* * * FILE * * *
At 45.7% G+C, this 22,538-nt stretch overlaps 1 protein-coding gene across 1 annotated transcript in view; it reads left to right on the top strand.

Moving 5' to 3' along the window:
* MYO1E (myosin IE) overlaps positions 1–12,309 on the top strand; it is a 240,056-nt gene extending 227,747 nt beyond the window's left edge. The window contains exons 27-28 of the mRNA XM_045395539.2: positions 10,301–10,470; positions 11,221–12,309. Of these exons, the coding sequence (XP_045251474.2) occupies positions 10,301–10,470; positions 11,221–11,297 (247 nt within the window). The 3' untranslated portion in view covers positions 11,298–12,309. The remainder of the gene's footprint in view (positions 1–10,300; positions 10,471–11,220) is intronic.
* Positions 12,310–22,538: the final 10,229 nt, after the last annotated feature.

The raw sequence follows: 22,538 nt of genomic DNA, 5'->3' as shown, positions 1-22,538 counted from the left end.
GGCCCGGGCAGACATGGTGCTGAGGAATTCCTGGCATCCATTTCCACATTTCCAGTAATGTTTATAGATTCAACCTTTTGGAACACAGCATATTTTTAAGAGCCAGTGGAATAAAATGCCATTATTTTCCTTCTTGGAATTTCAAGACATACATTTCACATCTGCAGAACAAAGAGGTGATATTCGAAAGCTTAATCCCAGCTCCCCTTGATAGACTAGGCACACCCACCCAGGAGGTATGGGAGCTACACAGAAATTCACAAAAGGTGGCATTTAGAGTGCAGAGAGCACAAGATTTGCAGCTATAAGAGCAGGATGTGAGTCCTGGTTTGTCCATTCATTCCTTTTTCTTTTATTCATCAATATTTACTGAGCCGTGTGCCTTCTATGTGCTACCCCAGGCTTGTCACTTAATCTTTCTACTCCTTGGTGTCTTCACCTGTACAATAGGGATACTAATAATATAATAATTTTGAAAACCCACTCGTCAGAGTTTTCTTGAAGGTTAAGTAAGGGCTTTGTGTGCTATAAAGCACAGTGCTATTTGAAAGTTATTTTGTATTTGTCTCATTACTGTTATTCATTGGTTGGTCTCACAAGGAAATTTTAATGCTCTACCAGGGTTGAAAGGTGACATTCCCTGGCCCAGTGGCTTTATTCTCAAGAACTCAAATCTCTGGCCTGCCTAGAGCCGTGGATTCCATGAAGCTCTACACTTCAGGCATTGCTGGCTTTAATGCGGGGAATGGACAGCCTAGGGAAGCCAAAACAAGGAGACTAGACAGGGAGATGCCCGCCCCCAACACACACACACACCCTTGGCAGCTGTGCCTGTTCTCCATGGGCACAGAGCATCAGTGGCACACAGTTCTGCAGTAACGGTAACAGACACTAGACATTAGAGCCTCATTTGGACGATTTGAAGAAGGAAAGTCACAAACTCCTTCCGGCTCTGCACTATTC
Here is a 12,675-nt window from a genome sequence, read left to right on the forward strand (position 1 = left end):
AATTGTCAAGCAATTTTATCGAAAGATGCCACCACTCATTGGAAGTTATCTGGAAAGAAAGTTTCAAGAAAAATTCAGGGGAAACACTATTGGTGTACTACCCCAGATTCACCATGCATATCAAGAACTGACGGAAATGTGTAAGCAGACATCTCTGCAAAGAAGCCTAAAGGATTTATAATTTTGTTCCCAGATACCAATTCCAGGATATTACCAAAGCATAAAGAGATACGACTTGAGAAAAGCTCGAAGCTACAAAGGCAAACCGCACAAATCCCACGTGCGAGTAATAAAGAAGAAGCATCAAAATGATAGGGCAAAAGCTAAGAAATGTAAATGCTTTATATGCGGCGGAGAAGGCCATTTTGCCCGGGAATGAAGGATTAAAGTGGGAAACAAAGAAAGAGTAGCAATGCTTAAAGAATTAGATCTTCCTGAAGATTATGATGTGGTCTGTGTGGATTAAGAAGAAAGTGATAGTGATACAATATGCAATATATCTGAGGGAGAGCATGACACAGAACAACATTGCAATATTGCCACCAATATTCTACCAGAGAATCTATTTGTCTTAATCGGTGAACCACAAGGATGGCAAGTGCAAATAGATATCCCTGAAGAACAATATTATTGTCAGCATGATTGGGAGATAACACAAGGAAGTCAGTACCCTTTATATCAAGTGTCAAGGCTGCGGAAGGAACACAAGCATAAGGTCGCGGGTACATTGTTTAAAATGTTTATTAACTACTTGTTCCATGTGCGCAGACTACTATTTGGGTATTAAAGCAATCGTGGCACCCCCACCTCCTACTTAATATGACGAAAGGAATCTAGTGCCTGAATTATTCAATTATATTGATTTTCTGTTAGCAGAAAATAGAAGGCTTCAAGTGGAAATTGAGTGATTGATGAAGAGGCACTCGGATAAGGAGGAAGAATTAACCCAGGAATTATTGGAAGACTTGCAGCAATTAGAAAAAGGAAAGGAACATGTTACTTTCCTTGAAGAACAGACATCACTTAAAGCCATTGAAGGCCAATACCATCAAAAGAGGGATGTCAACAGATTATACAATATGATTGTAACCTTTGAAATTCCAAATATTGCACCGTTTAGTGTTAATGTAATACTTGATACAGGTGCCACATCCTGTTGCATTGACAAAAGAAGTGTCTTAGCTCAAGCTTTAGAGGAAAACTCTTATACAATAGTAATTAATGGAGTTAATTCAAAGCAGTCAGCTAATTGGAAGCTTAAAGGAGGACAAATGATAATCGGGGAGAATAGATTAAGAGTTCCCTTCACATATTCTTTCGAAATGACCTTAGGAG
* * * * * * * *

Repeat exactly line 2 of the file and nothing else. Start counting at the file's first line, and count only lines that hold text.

Moving 5' to 3' along the window: